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Understanding EIGRP Concepts
Computer Networking
11th Grade

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was Cisco proprietary until 2013.Now its informational RFC.It is a advanced distance vector protocol.It is an IGP.
Why to use EIGRP
■ EIGRP uses a robust metric based on both link bandwidth and link delay, so routers
make good choices about the best route to use (see Figure 9-2).
■ EIGRP converges quickly, meaning that when something changes in the internetwork,
EIGRP quickly finds the currently best loop-free routes to use.
The Concept of a Distance and a Vector
The term distance vector describes what a router knows about each route. At the end of
the process, when a router learns about a route to a subnet, all the router knows is some
measurement of distance (the metric) and the next-hop router and outgoing interface to use
for that route (a vector, or direction).Distance: The metric for a possible route
Vector: The direction, based on the next-hop router for a possible route
Route poisoning
DV protocols help prevent routing loops by ensuring that every router learns that the route
has failed, through every means possible, as quickly as possible. One of these features,
route poisoning, helps all routers know for sure that a route has failed.
Route poisoning refers to the practice of advertising a failed route, but with a special metric
value called infinity.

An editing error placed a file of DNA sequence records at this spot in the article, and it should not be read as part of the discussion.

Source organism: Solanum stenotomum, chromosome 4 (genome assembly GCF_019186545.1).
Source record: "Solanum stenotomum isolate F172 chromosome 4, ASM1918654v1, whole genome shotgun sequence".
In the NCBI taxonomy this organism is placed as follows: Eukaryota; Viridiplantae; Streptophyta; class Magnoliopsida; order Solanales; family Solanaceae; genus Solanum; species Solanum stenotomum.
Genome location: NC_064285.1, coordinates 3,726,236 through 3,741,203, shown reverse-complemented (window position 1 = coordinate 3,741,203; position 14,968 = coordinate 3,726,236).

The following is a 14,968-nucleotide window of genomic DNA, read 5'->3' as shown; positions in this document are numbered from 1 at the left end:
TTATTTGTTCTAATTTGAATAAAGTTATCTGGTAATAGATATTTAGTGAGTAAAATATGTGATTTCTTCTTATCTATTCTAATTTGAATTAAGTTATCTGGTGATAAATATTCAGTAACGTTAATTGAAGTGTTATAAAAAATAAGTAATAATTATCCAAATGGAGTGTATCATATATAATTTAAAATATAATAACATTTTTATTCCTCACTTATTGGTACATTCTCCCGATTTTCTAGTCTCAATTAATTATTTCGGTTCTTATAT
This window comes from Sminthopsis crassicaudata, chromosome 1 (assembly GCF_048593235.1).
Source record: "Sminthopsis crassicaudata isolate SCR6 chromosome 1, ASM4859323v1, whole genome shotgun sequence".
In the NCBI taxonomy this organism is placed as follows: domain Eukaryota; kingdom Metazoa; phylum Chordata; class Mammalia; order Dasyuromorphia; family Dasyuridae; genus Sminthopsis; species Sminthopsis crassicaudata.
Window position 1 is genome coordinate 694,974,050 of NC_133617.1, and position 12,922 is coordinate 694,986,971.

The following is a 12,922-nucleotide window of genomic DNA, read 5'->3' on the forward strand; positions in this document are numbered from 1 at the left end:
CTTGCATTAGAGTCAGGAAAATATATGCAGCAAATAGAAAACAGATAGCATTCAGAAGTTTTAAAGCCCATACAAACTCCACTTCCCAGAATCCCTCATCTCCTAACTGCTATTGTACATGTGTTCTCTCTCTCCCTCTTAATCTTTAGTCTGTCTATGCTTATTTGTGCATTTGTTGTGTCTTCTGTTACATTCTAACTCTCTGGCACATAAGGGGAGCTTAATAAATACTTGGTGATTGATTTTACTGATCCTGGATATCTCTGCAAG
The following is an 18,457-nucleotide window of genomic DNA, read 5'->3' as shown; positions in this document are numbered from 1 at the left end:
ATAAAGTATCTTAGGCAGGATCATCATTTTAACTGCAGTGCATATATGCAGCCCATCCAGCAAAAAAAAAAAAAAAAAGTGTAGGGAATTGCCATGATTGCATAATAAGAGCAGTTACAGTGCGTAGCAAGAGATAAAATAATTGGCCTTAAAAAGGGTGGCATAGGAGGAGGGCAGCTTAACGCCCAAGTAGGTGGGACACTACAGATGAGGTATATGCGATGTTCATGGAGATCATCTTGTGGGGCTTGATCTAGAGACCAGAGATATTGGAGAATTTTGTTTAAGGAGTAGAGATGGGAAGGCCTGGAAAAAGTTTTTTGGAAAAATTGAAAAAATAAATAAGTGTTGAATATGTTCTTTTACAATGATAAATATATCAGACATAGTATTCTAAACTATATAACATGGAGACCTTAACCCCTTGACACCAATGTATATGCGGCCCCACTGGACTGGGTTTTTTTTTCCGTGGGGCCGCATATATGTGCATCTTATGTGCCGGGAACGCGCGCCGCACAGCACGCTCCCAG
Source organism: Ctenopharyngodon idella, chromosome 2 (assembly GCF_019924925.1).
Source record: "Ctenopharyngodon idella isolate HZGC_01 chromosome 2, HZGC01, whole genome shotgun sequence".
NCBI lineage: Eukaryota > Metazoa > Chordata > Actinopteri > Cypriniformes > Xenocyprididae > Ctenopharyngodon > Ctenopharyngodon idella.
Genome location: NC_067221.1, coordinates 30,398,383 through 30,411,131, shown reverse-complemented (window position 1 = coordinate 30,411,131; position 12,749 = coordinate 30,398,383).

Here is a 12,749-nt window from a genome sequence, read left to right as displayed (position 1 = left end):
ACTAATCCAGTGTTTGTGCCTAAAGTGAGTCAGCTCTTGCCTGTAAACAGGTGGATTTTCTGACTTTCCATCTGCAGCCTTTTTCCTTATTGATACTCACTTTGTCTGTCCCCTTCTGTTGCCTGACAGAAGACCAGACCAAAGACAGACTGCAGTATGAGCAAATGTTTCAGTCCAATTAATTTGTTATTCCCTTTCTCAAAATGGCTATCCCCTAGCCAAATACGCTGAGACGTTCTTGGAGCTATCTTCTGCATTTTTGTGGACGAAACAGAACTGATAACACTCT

EIGRP neighbor requirements
■ It must pass the authentication process if used.
■ It must use the same configured autonomous system number (which is a configuration
■ The source IP address used by the neighbor’s Hello must be in the same subnet as the
local router’s interface IP address/mask.
■ The routers' EIGRP K-values must match. (However, Cisco recommends to not change
these values.)
Reliable Transport Protocol
EIGRP sends update messages without UDP or TCP, but it does use a protocol called
Reliable Transport Protocol (RTP). RTP provides a mechanism to resend any EIGRP
messages that are not received by a neighbor. By using RTP, EIGRP can better avoid loops
because a router knows for sure that the neighboring router has received any updated routing
information. (The use of RTP is just another example of a difference between basic DV
protocols like RIP, which have no mechanism to know whether neighbors receive update
messages, and the more advanced EIGRP.)
EIGRP update messages
EIGRP uses EIGRP update messages to send topology information to neighbors. These
update messages can be sent to multicast IP address if the sending router needs
to update multiple routers on the same subnet; otherwise, the updates are sent to the unicast
IP address of the particular neighbor. (Hello messages are always sent to the
multicast address.) The use of multicast packets on LANs allows EIGRP to exchange routing
information with all neighbors on the LAN efficiently.
Feasible distance (FD):
The local router’s composite metric of the best route to reach a
subnet, as calculated on the local router
Reported distance (RD):
The next-hop router’s best composite metric for that same subnet
Feasibility condition rule
A router determines whether a route is a feasible successor based on the feasibility condition:
If a nonsuccessor route’s RD is less than the FD, the route is a feasible successor route.
DUAL -Diffusing Update Algorithm
When a route fails, and the route has no feasible successor, EIGRP uses a distributed algorithm
called Diffusing Update Algorithm (DUAL) to choose a replacement route. DUAL
sends queries looking for a loop-free route to the subnet in question. When the new route
is found, DUAL adds it to the routing table.
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